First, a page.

You have to provide a lot more evidence that the Royal who Bush was talking too wasn't "our friend"; before I'll take your word for it. I have no evidence to say I disagree.

I'd like the US to "have" more influence over Saudi Arabia, but unless we're willing to invade we don't have much. After Iraq & Lebanon, taking out Syria & Iran (& stopping genocide in Sudan), while helping Kuwait & other countries become functioning democracies seems fast progress.

The Cedar Revolution isn't over until AFTER elections and AFTER an elected gov't is formed; still some months away.

I don't like kissing up to the Saudis either, but I note you fail to specify your preferred alternative.

Posted by: Tom Grey - Liberty Dad at May 1, 2005 02:42 PM

People have friendships. Nations have interests.

I agree with Tom Grey above, where the Saudis are concerned as a state.

But David Thompson is right on with the construction existing behind the facade of the state, too. Umpteen minor princes, each with a portfolio and circle of courtiers possessed of varying importance and ambition, all swimming in the currents of more billions of dollars and multi- generational cultural arcana than any of us will ever begin to understand, and all of them at the pivot upon which the economy of the entire world turns...

I sure wish the oil had been found in Australia. Hell, even New Guinea would have been better as energy lord for the rest of the world. At least the headhunters put away their axes when they are given the opportunity to get past the stone age.

The Sauds do not govern. They rule. The distinction is important. They keep their position by making enough deals and writing enough checks to their domestic crazies to survive, with nary a tear shed for what the cost may be to anyone else. They are not responsible to those they rule... and by all appearances, our government is unwilling to hold them accountable for the policies they practice that end up producing terrorists that kill our citizens.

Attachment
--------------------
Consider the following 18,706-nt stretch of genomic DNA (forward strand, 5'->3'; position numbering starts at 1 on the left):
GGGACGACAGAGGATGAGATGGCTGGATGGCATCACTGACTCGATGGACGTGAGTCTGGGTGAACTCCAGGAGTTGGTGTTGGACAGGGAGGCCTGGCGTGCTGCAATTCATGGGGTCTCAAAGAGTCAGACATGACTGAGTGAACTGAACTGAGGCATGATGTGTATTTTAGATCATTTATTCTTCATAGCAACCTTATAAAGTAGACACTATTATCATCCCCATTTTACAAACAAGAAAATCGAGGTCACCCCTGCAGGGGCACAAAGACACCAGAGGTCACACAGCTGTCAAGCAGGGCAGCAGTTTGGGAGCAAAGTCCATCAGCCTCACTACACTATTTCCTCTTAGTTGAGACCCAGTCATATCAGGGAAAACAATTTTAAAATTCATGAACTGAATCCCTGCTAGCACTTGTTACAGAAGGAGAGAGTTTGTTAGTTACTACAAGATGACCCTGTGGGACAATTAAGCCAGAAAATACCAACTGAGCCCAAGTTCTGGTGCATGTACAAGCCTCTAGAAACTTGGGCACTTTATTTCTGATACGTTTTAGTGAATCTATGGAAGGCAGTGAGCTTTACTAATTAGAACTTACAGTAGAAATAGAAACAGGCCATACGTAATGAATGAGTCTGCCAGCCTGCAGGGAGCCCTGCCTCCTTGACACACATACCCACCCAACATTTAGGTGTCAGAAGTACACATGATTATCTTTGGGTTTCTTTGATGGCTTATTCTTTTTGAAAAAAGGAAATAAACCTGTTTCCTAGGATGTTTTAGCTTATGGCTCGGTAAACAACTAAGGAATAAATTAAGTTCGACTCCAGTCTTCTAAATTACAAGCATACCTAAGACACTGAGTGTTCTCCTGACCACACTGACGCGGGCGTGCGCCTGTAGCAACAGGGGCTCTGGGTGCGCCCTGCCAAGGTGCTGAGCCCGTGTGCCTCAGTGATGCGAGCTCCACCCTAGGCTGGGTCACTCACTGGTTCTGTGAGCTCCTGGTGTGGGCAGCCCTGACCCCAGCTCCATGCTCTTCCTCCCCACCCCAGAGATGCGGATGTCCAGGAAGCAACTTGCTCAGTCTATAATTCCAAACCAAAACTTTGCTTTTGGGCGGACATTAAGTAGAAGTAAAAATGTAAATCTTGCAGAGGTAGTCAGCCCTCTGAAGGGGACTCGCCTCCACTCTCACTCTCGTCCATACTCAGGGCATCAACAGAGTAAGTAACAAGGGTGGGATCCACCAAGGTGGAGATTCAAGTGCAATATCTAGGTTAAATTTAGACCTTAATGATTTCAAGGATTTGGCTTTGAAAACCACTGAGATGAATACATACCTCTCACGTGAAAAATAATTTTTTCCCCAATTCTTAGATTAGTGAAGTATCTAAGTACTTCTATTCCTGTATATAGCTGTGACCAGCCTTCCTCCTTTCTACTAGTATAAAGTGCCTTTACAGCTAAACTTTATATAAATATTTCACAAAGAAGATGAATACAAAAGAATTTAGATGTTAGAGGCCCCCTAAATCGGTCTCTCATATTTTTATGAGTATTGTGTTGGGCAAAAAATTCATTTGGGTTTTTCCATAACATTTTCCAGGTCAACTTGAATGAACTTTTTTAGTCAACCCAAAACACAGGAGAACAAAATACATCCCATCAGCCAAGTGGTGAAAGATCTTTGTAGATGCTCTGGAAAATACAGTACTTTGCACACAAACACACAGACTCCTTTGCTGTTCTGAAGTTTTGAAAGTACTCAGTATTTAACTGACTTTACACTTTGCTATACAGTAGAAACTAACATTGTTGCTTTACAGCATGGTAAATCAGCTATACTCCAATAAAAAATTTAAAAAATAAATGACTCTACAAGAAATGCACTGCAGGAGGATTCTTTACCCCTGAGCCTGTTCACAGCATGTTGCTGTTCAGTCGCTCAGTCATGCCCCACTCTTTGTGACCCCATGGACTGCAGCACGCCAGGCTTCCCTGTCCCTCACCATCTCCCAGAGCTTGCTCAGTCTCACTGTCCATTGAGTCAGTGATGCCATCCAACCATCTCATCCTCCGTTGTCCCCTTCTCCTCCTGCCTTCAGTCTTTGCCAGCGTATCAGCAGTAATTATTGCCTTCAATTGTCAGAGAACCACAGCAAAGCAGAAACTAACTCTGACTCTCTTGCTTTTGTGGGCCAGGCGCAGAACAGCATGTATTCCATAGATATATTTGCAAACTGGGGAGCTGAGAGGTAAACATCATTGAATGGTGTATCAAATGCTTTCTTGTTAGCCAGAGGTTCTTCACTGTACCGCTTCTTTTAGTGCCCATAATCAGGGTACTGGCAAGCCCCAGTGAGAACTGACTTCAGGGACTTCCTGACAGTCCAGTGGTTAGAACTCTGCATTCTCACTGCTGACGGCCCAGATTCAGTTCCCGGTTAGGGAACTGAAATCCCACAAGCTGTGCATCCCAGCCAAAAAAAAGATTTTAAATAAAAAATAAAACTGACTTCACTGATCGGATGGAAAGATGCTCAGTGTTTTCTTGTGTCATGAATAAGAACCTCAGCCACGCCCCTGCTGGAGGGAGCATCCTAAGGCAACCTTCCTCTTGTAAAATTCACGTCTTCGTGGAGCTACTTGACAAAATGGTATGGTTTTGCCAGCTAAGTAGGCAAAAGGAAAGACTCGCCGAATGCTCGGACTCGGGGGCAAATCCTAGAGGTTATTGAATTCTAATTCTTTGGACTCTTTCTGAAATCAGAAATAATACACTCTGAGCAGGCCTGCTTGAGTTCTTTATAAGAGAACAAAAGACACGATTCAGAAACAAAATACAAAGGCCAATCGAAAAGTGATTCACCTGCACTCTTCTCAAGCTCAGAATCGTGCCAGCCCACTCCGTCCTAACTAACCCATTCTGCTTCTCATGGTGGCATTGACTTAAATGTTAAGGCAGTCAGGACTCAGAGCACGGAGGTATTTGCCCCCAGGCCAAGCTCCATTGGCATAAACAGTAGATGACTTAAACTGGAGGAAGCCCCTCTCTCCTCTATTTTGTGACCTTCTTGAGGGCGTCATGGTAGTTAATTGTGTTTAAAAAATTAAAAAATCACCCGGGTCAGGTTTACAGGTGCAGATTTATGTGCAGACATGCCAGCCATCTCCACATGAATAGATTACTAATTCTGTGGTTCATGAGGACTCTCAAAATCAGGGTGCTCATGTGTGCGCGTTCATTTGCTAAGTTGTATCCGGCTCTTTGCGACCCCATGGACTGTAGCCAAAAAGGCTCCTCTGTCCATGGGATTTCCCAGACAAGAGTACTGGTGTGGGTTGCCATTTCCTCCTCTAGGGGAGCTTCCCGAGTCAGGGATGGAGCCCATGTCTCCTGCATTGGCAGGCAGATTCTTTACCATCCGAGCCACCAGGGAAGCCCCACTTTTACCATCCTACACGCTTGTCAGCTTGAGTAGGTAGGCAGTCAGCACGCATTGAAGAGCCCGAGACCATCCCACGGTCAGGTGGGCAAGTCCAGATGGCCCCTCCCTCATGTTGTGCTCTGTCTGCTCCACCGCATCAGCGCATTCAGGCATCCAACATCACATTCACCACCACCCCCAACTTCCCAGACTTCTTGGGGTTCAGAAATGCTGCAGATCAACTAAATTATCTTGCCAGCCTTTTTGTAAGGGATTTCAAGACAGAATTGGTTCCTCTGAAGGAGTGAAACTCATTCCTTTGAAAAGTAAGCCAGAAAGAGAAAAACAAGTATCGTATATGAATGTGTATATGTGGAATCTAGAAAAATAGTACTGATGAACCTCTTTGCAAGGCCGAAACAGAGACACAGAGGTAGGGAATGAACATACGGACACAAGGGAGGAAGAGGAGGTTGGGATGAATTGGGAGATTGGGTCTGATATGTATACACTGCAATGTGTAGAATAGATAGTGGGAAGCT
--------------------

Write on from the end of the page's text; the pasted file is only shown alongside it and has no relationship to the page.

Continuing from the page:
Bummer, isn't it?

Posted by: TmjUtah at May 1, 2005 03:41 PM

Tom - I didn't put all of the evidence of Saudi involvement into this post because of space considerations. If you feel like doing a lot of reading, most of my points are in this post at Dean's World called Hate is a WMD.

One commenter, "Hatcher," a former State Department employee in Saudi Arabia, tried to defend the Saudis. It really is an impossible job.

Otherwise, books have been written on the subject. Dore Gold's Hatred's Kingdom presents more evidence of Royal support of terrorism.

Most of these books agree with what Alan Kellogg said - the Royals are mostly supporting terrorism in the interests of profit and power.

Posted by: mary at May 1, 2005 03:48 PM

I don't always agree with you, but I admire your conviction and Moral absolutism.

Well, I don't like totalitarianism, terrorism or murder, but otherwise, I'm kind of laissez-faire.

Posted by: mary at May 1, 2005 03:51 PM

“Umpteen minor princes, each with a portfolio and circle of courtiers possessed of varying importance and ambition”

And these princes are often bored out of their mind. They have virtually no responsibilities and get up in the morning wondering what to do. Should they go to a party? Or should they remain in bed for the day? On top of everything, these guys have a lot of money to throw around. It’s a tough life, but somebody’s got to do it. Such wastrels are easy suckers for existentially committed radicals believing in a cause greater than themselves.

Saudi Arabia is a glorified welfare state for its elites funded by the oil in the ground. Everybody else can go to hell. Wives cannot drive an automobile, and are not allowed to leave the home without permission of their husband. Young middle class men who have attained advanced degrees are unemployable. They are often receptive to the seductive siren call of Islamic nihilism. The country is in a mess---and there’s little evidence that it will turn itself around.